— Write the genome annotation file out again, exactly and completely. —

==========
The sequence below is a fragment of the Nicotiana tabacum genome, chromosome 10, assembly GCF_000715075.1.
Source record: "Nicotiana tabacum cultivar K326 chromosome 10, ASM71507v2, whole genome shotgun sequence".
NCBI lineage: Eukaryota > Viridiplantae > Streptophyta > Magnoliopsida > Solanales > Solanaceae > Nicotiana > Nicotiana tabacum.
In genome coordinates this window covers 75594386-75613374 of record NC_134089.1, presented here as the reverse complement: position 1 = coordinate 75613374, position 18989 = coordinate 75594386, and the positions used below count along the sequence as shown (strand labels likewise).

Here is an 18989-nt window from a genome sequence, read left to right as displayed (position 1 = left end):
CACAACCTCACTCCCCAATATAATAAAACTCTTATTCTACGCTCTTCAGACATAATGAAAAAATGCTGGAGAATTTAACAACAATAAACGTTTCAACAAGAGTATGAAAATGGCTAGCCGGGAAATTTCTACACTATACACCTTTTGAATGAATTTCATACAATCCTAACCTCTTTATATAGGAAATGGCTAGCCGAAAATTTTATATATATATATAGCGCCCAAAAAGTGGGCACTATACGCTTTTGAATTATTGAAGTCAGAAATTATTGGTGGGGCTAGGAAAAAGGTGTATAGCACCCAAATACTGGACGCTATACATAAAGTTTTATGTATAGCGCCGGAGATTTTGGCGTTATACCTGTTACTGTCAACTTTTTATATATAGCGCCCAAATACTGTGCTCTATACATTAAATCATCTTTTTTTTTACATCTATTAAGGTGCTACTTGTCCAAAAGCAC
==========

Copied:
The sequence below is a fragment of the Nicotiana tabacum genome, chromosome 10, assembly GCF_000715075.1.
Source record: "Nicotiana tabacum cultivar K326 chromosome 10, ASM71507v2, whole genome shotgun sequence".
NCBI lineage: Eukaryota > Viridiplantae > Streptophyta > Magnoliopsida > Solanales > Solanaceae > Nicotiana > Nicotiana tabacum.
In genome coordinates this window covers 75594386-75613374 of record NC_134089.1, presented here as the reverse complement: position 1 = coordinate 75613374, position 18989 = coordinate 75594386, and the positions used below count along the sequence as shown (strand labels likewise).

Here is an 18989-nt window from a genome sequence, read left to right as displayed (position 1 = left end):
CACAACCTCACTCCCCAATATAATAAAACTCTTATTCTACGCTCTTCAGACATAATGAAAAAATGCTGGAGAATTTAACAACAATAAACGTTTCAACAAGAGTATGAAAATGGCTAGCCGGGAAATTTCTACACTATACACCTTTTGAATGAATTTCATACAATCCTAACCTCTTTATATAGGAAATGGCTAGCCGAAAATTTTATATATATATATAGCGCCCAAAAAGTGGGCACTATACGCTTTTGAATTATTGAAGTCAGAAATTATTGGTGGGGCTAGGAAAAAGGTGTATAGCACCCAAATACTGGACGCTATACATAAAGTTTTATGTATAGCGCCGGAGATTTTGGCGTTATACCTGTTACTGTCAACTTTTTATATATAGCGCCCAAATACTGTGCTCTATACATTAAATCATCTTTTTTTTTACATCTATTAAGGTGCTACTTGTCCAAAAGCAC